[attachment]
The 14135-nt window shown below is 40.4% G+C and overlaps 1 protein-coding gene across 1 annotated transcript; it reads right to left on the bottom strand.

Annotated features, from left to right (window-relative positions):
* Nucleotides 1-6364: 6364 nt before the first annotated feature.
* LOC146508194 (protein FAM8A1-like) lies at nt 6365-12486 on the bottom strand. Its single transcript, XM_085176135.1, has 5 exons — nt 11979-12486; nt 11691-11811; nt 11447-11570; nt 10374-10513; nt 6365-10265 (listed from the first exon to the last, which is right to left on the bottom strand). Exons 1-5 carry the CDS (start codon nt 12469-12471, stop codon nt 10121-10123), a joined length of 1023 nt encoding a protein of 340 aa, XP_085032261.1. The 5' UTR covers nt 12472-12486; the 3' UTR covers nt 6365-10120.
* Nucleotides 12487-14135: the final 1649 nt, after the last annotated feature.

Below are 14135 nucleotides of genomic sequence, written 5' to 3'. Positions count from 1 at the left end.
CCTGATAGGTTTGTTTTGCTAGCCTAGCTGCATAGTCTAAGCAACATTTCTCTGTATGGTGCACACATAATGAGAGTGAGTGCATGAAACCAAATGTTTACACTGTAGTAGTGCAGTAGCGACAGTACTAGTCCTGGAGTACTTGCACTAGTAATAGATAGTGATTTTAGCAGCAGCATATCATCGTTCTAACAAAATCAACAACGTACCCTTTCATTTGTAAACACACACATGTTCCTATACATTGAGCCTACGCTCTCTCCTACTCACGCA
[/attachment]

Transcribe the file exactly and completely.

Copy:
The 14135-nt window shown below is 40.4% G+C and overlaps 1 protein-coding gene across 1 annotated transcript; it reads right to left on the bottom strand.

Annotated features, from left to right (window-relative positions):
* Nucleotides 1-6364: 6364 nt before the first annotated feature.
* LOC146508194 (protein FAM8A1-like) lies at nt 6365-12486 on the bottom strand. Its single transcript, XM_085176135.1, has 5 exons — nt 11979-12486; nt 11691-11811; nt 11447-11570; nt 10374-10513; nt 6365-10265 (listed from the first exon to the last, which is right to left on the bottom strand). Exons 1-5 carry the CDS (start codon nt 12469-12471, stop codon nt 10121-10123), a joined length of 1023 nt encoding a protein of 340 aa, XP_085032261.1. The 5' UTR covers nt 12472-12486; the 3' UTR covers nt 6365-10120.
* Nucleotides 12487-14135: the final 1649 nt, after the last annotated feature.

Below are 14135 nucleotides of genomic sequence, written 5' to 3'. Positions count from 1 at the left end.
CCTGATAGGTTTGTTTTGCTAGCCTAGCTGCATAGTCTAAGCAACATTTCTCTGTATGGTGCACACATAATGAGAGTGAGTGCATGAAACCAAATGTTTACACTGTAGTAGTGCAGTAGCGACAGTACTAGTCCTGGAGTACTTGCACTAGTAATAGATAGTGATTTTAGCAGCAGCATATCATCGTTCTAACAAAATCAACAACGTACCCTTTCATTTGTAAACACACACATGTTCCTATACATTGAGCCTACGCTCTCTCCTACTCACGCA